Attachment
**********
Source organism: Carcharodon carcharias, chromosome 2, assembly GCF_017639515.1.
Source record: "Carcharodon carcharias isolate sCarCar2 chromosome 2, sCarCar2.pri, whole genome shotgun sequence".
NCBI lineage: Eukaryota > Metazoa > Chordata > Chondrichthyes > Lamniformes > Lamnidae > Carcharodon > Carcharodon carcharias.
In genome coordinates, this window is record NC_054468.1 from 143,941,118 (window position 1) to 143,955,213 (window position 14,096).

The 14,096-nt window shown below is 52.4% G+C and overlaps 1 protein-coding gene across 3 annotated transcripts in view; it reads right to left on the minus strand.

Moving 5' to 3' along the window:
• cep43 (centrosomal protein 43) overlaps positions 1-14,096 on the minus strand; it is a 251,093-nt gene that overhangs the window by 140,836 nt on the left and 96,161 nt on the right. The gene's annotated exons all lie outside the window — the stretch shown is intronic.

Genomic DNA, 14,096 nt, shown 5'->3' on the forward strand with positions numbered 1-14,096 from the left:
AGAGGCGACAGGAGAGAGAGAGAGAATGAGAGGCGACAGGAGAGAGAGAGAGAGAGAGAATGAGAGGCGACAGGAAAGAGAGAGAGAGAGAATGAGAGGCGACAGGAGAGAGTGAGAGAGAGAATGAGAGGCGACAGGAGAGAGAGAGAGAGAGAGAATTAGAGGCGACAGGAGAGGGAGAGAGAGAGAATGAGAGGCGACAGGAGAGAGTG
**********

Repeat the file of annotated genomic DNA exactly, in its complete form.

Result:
Source organism: Carcharodon carcharias, chromosome 2, assembly GCF_017639515.1.
Source record: "Carcharodon carcharias isolate sCarCar2 chromosome 2, sCarCar2.pri, whole genome shotgun sequence".
NCBI lineage: Eukaryota > Metazoa > Chordata > Chondrichthyes > Lamniformes > Lamnidae > Carcharodon > Carcharodon carcharias.
In genome coordinates, this window is record NC_054468.1 from 143,941,118 (window position 1) to 143,955,213 (window position 14,096).

The 14,096-nt window shown below is 52.4% G+C and overlaps 1 protein-coding gene across 3 annotated transcripts in view; it reads right to left on the minus strand.

Moving 5' to 3' along the window:
• cep43 (centrosomal protein 43) overlaps positions 1-14,096 on the minus strand; it is a 251,093-nt gene that overhangs the window by 140,836 nt on the left and 96,161 nt on the right. The gene's annotated exons all lie outside the window — the stretch shown is intronic.

Genomic DNA, 14,096 nt, shown 5'->3' on the forward strand with positions numbered 1-14,096 from the left:
AGAGGCGACAGGAGAGAGAGAGAGAATGAGAGGCGACAGGAGAGAGAGAGAGAGAGAGAATGAGAGGCGACAGGAAAGAGAGAGAGAGAGAATGAGAGGCGACAGGAGAGAGTGAGAGAGAGAATGAGAGGCGACAGGAGAGAGAGAGAGAGAGAGAATTAGAGGCGACAGGAGAGGGAGAGAGAGAGAATGAGAGGCGACAGGAGAGAGTG